Thursday, April 30, 2020

Dialogic Cinephilia - April 30, 2020

Apple, Fiona and Eryn Wise. "In Her Own Words: Fiona Apple on New Album Fetch the Bolt Cutters & Acknowledging Indigenous Lands." Democracy Now (April 28, 2020) ["In a broadcast exclusive, world-renowned singer-songwriter Fiona Apple joins Democracy Now! for the hour to discuss her critically acclaimed new album, “Fetch the Bolt Cutters,” which was released early amid the pandemic. “I’ve heard that it’s actually making people feel free and happy,” Apple says, “and it might be helping people feel alive or feel their anger or feel creative. And that’s the best thing that I could hope for.” Her record includes an acknowledgment that the album was “Made on unceded Tongva, Mescalero Apache, and Suma territories.” We also speak with Native American activist Eryn Wise, an organizer with Seeding Sovereignty, an Indigenous-led collective that launched a rapid response initiative to help Indigenous communities affected by the outbreak."]

Biller, Anna. "75 Classic Hollywood Funnywomen." Letterboxd (April 2020) ["Here is my list of 75 of the films with the best female characters in classic Hollywood comedies from the 1930s–1960s. There are many more fantastic comedies I could have included, (and I’m sure I will kick myself for the ones I forgot), but I tried to give a sampling of the work of the great comedy actresses here. I personally find it good for my mental health to see great actresses on the screen showing off their formidable talents in uplifting, well-written films. These characters are admirable, clever, resourceful, and human. And from Shirley Temple to Barbara Stanwyck to Margaret Rutherford, they are dressed, made-up, and coiffed by the greatest designers, lit by the greatest cinematographers, scripted by the best writers, directed by the greatest directors, and playing against the greatest leading men. These movies are a testament to the indomitable spirit of women everywhere, and they speak to us especially strongly today, when there is such a paucity of great female characters in movies. "]

Gates, Bill. "Vision for Life Beyond the Coronavirus." The Ezra Klein Show (April 27, 2020)

Gostin, Lawrence. "WHO Adviser on Meat Plants: If We’re at War, the Weapons We Need Are Tests and PPE, Not Pork." Democracy Now (April 30, 2020) ["As President Trump invokes the Defense Production Act to bar local governments from closing meatpacking plants around the United States, we get response from a longtime adviser to the World Health Organization. “When Congress passed that act, it certainly did not have in mind that the president has the power or the right to put workers’ lives and health at risk,” says Lawrence Gostin, professor of global health law at Georgetown University and director of the World Health Organization Center on National and Global Health Law. Gostin also discusses why he joined 40 leading center directors in a declaration this week that urges Trump and Congress to restore and increase WHO funding."]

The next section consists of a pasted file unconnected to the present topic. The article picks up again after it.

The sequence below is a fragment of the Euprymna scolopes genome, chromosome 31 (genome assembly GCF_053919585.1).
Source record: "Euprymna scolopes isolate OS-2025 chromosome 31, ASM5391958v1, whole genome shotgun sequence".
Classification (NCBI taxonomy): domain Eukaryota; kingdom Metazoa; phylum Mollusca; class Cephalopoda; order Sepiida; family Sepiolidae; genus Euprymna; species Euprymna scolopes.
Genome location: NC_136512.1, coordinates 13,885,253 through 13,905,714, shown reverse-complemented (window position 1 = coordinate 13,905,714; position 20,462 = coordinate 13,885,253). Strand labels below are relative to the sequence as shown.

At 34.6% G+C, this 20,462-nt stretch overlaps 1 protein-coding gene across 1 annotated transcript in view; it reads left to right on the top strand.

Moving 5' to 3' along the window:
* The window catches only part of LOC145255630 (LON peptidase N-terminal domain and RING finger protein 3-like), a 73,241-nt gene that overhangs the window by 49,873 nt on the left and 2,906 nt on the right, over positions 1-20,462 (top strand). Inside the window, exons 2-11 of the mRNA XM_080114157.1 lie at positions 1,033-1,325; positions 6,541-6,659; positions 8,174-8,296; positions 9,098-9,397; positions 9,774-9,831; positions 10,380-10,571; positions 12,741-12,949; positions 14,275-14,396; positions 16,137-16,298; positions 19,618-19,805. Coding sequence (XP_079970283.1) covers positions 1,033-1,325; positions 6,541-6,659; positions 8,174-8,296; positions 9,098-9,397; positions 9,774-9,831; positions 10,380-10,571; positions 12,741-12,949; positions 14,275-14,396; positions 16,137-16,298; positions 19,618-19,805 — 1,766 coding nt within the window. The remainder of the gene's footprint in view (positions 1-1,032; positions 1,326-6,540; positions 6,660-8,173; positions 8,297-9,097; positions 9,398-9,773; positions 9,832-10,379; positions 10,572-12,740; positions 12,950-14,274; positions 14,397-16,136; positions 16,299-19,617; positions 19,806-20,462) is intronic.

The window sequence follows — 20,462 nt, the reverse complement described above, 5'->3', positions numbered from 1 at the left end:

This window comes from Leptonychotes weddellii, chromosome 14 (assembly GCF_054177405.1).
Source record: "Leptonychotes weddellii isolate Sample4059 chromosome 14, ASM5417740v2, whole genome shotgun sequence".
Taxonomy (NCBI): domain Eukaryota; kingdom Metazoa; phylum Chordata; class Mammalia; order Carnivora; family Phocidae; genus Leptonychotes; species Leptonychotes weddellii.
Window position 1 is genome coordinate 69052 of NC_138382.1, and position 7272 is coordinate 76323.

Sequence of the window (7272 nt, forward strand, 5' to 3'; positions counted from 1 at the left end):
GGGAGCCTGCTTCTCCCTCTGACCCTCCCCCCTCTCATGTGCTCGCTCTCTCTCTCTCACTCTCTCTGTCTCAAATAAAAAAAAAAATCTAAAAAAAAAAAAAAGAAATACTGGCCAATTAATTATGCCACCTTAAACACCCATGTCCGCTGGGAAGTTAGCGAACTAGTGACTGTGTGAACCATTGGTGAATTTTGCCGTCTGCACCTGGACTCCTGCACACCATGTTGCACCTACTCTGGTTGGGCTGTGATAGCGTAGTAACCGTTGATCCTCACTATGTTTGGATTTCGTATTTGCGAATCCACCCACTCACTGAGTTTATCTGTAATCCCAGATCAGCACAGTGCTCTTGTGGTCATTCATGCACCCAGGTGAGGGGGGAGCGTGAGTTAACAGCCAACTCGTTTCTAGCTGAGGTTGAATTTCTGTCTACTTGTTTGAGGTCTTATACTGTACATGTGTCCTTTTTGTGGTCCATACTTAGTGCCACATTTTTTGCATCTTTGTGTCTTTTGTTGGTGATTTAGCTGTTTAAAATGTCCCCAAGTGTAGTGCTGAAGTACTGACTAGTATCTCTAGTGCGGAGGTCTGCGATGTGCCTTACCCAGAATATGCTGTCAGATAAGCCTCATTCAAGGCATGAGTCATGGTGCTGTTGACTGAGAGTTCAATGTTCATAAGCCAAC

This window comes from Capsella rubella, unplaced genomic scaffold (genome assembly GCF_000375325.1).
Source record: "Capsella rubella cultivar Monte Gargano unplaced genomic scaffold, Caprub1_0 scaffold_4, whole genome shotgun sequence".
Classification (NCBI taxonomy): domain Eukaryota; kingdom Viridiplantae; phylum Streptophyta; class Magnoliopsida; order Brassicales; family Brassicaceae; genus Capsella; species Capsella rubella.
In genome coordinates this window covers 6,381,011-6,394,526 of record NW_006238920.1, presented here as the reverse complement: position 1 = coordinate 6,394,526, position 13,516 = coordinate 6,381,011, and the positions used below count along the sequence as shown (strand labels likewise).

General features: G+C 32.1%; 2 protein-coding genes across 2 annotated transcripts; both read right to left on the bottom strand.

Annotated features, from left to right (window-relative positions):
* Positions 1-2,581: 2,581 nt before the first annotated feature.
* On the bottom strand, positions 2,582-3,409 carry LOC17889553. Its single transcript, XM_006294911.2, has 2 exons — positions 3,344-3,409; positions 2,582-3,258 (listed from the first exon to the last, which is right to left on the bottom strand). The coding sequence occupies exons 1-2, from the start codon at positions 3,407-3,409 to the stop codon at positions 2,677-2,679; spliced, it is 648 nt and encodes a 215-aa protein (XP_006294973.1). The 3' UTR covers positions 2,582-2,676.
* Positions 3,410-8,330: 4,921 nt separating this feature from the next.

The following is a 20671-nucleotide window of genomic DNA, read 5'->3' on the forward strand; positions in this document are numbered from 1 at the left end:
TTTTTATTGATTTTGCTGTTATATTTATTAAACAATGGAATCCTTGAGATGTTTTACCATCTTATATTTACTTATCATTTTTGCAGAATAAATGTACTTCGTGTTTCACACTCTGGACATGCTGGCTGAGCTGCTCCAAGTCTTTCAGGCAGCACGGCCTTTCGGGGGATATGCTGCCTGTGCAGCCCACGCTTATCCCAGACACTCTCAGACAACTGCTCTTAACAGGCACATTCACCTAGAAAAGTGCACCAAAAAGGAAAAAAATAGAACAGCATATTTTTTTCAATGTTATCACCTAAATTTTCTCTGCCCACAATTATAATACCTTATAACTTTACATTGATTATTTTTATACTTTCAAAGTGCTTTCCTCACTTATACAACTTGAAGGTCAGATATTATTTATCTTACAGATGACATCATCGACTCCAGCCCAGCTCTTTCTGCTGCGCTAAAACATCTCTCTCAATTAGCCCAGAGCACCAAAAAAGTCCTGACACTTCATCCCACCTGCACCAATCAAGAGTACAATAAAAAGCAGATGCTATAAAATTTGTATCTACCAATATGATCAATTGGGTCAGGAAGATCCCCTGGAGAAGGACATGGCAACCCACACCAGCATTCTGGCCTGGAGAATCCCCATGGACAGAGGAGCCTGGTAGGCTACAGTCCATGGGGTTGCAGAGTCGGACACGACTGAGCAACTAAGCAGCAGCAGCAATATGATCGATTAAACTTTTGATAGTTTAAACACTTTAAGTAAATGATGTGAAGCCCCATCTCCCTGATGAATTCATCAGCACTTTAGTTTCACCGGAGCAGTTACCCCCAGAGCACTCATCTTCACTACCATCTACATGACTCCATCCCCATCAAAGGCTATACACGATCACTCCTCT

Koresky, Michael. "Queer Now and Then: 1955 (All That Heaven Allows)." Film Comment (March 25, 2020)

Koski, Genevieve, et al. "Home Sickness, Pt. 1 — Safe (1995)." The Next Picture Show #221 (April 7, 2020) ["We continue our shelter-in-place film series with a pair of films featuring magazine-perfect housewife archetypes struck by mysterious illnesses that are inextricably linked to their oppressive environments: Todd Haynes’ 1995 feature SAFE and Carlo Mirabella-Davis’ debut film SWALLOW. In this half we dig into the many shifting metaphors at play in SAFE, how they reflect both the film’s era and our current moment, and how they’re all held together by Julianne Moore’s remarkable central performance. And what to make of that ending? Is there any sense of optimism or closure to be drawn from Haynes’ film?"]

---. "Home Sickness, Pt. 2 — Swallow." The Next Picture Show #222 (April 14, 2020) ["Where the unsettling illness metaphor at the center of Todd Haynes’ 1995 film SAFE tendrils out in a manner that defies easy resolution, Carlo Mirabella-Davis’ newly released debut SWALLOW tracks a similarly metaphorical affliction toward a more finite ending point. But within those two very different arcs, the two films explore complementary ideas about isolation, gender roles and archetypes, and societal expectations about sickness and recovery, all of which we get into following an in-depth discussion of SWALLOW’s successes and failures as both film and metaphor."]

Mull, Amanda. "The Art of Disastertising." On the Media (April 29, 2020) ["Want to do your part in this pandemic? Why don't you try becoming a Couch Potatotriot, someone who stays home to save lives, but also eats Burger King? It's part of the company's brand pivot — one of many that companies have performed in order to keep their goods and services relevant. Another trend? Lots of somber piano music.  Despite the fact that most people are stuck at home watching Netflix, advertisers are still vying for their bucks — promising that consumers can buy what they’re selling without winding up on a ventilator. This stark change in tone and approach is what Amanda Mull, staff writer at The Atlantic, dubbed "disaster-tising" in her recent piece, "How to Advertise In a Pandemic.""]

No comments:

Post a Comment